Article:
I admire people for what they do and not for what party they represent. Al Gores will be someone I will have a close working relationship with should you give me the privilege of the presidencey .My policies will mean the USA will be totally self sufficient in energy requirements within this decade! Al tells me this entirely feasible. My policies are down to earth and easily understandable; accelerated investment in many alternative energy sources and increased exploration for the tradition energy sources. I once put my life on the line for my country and I’m willing to be of service again; with the benefit of a lifetime of experience at your command.

Sunday, July 27

Checkered Shirts and Urban Skirts

My youngest daughter Rachael is performing at a gig which she has entitled “Checkered Shirts and Urban Skirts -a night celebrating the crossroads of country, blues, roots and folk music.” which is her concept and also a very good excuse to wear her fancy shmancy checkered shirts from Texas.

If you want to hear any of her music click here and then click on to any of her songs or to hear another of the bands 'The Stillsons' at

Wednesday, July 16

What’s going on in the USA?

There seems to be much confusion over what’s going on in relation to the so called credit crunch and the continued fall out of major financial institutions.

The position was much more serious than was initially thought with the amount of debt involved and over reliance on credit reaching mind boggling proportions. The last time you had a similar scenario was in the seventies, which coincincided with the last oil spike which sent economies like the USA into a tailspin.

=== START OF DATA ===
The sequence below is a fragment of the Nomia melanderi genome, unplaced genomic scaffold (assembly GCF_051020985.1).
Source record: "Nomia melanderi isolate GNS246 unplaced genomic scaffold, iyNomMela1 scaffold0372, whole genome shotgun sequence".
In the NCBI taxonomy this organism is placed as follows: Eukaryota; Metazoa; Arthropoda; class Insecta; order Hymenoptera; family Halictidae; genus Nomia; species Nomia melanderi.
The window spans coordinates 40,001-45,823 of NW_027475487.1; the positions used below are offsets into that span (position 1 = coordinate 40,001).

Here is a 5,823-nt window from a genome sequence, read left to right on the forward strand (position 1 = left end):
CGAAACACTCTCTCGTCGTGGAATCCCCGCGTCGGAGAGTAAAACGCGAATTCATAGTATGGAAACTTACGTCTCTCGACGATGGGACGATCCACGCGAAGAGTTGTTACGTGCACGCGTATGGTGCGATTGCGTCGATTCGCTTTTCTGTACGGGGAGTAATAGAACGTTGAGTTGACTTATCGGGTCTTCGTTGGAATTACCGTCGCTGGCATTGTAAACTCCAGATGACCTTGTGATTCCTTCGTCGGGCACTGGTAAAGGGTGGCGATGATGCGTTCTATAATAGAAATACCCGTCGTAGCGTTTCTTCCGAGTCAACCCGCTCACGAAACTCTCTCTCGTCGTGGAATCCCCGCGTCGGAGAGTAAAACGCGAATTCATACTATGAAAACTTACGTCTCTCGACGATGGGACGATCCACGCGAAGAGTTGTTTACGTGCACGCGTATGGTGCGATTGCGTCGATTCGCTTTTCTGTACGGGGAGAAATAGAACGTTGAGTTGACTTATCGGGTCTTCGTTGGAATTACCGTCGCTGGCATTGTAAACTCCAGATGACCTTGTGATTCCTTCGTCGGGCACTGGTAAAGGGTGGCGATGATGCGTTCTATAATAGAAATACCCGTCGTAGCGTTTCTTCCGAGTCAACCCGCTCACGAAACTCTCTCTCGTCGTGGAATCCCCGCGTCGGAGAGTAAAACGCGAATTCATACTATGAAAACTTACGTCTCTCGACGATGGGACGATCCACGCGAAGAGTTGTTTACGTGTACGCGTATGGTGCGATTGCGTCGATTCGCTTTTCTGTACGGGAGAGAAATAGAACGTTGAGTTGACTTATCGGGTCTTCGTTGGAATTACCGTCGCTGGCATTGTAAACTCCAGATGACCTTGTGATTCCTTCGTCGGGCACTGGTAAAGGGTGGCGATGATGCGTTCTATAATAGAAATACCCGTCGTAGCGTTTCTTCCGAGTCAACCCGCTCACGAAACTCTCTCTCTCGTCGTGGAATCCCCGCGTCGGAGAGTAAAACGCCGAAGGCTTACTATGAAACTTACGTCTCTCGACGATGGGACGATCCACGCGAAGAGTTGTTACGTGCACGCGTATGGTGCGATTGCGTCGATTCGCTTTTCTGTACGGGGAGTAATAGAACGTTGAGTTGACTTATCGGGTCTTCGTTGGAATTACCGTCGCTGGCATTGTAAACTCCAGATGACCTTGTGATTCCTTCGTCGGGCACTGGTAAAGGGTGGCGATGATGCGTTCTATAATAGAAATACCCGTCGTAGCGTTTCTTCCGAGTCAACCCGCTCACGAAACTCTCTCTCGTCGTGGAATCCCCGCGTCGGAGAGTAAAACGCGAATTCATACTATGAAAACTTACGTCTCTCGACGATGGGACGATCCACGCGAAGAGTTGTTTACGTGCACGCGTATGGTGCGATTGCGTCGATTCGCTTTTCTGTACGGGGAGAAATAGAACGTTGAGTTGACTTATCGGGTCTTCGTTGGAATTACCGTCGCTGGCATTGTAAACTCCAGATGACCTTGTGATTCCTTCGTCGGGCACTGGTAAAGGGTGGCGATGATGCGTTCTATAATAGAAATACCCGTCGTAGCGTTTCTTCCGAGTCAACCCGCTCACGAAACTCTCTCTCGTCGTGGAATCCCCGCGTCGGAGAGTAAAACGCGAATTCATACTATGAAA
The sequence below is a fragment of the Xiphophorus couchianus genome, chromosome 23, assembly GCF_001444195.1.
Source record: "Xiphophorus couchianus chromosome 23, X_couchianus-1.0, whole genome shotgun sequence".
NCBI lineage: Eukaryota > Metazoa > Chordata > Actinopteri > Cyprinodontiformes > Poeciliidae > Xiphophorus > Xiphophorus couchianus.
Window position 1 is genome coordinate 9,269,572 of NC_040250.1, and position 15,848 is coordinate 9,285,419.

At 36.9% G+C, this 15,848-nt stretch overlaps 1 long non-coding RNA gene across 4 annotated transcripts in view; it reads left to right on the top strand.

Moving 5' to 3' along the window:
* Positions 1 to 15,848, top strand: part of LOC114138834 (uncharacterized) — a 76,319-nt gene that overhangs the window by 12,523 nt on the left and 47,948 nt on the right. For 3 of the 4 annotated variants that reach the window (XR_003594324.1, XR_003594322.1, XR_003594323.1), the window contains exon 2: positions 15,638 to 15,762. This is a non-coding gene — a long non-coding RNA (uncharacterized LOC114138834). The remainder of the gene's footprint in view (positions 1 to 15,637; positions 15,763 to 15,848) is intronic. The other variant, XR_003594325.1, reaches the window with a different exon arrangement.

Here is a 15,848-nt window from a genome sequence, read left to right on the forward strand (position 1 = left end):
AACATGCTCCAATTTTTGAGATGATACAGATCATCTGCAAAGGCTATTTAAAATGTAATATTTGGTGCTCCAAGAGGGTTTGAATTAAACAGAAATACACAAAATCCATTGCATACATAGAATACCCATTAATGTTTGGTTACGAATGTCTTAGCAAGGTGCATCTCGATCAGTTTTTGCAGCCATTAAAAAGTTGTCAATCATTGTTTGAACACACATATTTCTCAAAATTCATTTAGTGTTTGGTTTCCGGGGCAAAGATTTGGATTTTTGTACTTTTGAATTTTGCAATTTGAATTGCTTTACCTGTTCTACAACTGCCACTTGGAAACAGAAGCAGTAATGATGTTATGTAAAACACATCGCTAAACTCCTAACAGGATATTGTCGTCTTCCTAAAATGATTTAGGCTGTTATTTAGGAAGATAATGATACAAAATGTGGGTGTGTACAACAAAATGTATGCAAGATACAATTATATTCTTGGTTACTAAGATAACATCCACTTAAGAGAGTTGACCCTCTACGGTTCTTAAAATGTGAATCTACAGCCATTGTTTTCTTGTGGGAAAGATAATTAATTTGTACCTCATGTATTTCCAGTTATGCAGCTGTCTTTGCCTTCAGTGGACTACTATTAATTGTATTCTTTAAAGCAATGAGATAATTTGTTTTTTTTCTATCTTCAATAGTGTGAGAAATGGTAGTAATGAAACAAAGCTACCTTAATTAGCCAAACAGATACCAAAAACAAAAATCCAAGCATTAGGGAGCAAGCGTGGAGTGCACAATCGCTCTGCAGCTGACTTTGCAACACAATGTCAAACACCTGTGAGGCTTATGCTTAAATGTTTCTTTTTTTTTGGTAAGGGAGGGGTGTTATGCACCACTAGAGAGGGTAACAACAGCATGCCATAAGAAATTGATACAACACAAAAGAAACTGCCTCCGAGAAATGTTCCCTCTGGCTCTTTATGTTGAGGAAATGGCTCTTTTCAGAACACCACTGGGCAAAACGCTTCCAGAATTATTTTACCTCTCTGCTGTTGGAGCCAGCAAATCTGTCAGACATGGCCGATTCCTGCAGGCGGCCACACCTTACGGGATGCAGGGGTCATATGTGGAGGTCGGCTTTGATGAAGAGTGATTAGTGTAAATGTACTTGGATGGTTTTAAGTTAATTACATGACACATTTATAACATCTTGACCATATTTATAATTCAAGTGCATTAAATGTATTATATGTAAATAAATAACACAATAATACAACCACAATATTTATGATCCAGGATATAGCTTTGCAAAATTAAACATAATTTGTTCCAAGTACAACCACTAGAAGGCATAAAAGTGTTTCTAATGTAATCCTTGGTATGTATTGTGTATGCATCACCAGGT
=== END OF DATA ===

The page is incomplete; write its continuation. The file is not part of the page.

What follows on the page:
But then the USA was a net creditor to the rest of the world, not the largest Debtor as currently exists, so this time it’s much worse. No country has ever borrowed its way into prosperity and simultaneously allowed its currency to depreciate as is occurring with the USA dollar.

So I can’t see how the dollar will ever recover should the USA continue to keep borrowing ever larger amounts which in turn means overseas creditors are attempting to avoid the currency and invest in commodities.

I watched the presentations to congress on TV early this morning (our time) with Ben Bernanke and I thought he sounded and looked uncomfortable at times.

I think the only way forward is to ensure the USA dollar reverses the cumulative depreciation and begins to appreciate. The only way to do that is stop borrowing, which means you undertake the herculean task of returning the budget into surplus and ensure the trade cycle (the net trade position with the rest of the world) also begins to turn positive.

No small order.

It will take a very long time, but it needs to be the policy aim, debated and hopefully understood as good policy, as common sense which will give much needed hope for a future generation. The current mix is not sustainable. The debate about how Freddie and Fannie and 96 over extended regional banks should be supported is important but it’s coincidental to the main game.

Longer term what is needed are clear goals which are easily undestood by everyone.

Translating that policy into a stronger dollar will involve continued high levels of distress as a consequence of reduced spending combined with inevitable higher interest rates.

The USA still has some great assets, not least of which is its people but I think they need to hear the painful truth of what’s needed to turn the ship around and head in the right direction. Progress I think can only begin with a stronger dollar and much less reliance on credit and spending. That will also help substantially reduce the oil price.

Friday, July 11

The Victorian Photo Album

My wife belongs to a writing group which publish their collective stories.
Below is her recent story from the groups recent Authology.

The Victorian Photo Album